Brazil's sports justice tribunal also fined Gremio 50,000 reais (USD 20,000) after a group of fans of the club from the southern city of Porto Alegre chanted insults and made monkey noises at Santos goalkeeper Aranha during a cup clash on August 28.
Gremio had condemned the fans involved and launched an anti-racism campaign with the players taking to the field in their last league game holding a banner urging supporters to "say no to racism."
But it is the second racist incident this year involving Gremio, the first earning the club a fine of USD 35,000.      

Separately, one young female supporter clearly seen yelling "macaco" (monkey) at shot-stopper Aranha was suspended from her job and her behavior sparked a storm of outrage on social media.
A spokesman said the tribunal's five judges unanimously made the decision to turf out Gremio, which club chairman Fabio Koff has appealed on behalf of the four-time cup winners, who are now coached by former Brazil coach Luiz Felipe Scolari.
There were also stiff penalties for the officials of the game, which Santos won 2-0.
Match referee Wilton Pereira Sampaio, who indicated afterwards he had not heard the abuse and only mentioned it in his match report after the media drew his attention to it, was suspended for 90 days.
His assistants were handed 60-day suspensions.

It is just the latest in a series of racist incidents to blight football in Brazil in recent months.
"Racism is ever more a common occurrence in Brazil, not so much as in Europe, but it is becoming a veritable plague," Marcos Guterman, author of the book "Football explains Brazil," said.
Shocked at racism predating the Gremio case -- in one instance a black referee had bananas thrown at his car -- Brazil's government promised before this year's World Cup to crack down.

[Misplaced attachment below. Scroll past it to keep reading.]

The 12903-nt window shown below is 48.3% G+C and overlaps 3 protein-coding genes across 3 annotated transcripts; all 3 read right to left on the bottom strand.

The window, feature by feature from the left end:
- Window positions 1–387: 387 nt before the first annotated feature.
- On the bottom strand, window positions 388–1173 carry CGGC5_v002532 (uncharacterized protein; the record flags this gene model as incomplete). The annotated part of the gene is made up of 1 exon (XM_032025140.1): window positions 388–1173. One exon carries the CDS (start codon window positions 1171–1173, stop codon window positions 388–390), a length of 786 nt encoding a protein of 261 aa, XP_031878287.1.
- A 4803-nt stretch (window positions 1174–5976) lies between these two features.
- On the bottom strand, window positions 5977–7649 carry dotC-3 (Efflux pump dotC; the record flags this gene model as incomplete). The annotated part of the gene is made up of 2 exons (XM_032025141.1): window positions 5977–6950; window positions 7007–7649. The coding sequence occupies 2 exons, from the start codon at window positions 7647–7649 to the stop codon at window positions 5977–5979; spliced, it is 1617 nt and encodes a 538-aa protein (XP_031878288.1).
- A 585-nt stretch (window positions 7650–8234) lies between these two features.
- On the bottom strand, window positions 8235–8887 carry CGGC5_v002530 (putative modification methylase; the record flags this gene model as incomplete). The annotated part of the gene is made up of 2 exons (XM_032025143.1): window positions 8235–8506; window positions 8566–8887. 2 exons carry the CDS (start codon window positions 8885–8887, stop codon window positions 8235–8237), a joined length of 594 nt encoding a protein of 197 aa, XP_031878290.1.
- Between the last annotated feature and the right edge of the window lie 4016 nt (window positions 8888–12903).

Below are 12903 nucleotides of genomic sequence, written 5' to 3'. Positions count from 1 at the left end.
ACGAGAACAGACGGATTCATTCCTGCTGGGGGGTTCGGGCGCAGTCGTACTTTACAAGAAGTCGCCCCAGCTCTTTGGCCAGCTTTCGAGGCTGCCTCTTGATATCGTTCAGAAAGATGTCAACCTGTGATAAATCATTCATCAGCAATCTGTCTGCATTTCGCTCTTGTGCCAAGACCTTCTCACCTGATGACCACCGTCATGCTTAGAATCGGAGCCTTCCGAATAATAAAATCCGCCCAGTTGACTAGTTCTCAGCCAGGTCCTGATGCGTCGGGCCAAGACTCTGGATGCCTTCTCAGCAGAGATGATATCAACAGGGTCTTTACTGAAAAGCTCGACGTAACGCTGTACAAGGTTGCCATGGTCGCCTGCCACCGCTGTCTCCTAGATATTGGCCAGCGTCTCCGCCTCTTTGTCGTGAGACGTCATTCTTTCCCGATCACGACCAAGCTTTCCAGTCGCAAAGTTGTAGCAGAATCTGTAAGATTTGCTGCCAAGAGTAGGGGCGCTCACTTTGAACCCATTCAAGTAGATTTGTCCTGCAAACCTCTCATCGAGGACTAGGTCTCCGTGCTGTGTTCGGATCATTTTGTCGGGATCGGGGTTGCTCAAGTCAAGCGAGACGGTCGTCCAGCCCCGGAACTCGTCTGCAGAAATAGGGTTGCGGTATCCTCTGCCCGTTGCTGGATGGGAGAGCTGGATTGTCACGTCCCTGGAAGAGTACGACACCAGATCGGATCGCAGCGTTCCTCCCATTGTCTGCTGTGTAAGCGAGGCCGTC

Last April, Brazil starlet Neymar publicly waded into the debate by posting a picture of himself on social media eating a banana after Barcelona teammate and compatriot Daniel Alves picked up a banana which had been thrown on the pitch near him during a game in Spain.
Incidents of racism have also marred games in several countries but the punishment usually takes the form of a fine or having to play matches behind closed doors.
FIFA president Sepp Blatter has urged harsher penalties, including expulsion from cups and deduction of league points.
Koff said Gremio had been trying to clean up its act and was cooperating with investigators, adding the club respected the expulsion -- albeit feeling it was harsh.
"We shall appeal. Gremio has done everything possible to identify those responsible and they have been turned over to the police," he said.
Six seasons ago, Paris Saint-German were kicked out of the French league cup after fans held aloft a banner insulting people hailing from around Lens, their opponents.

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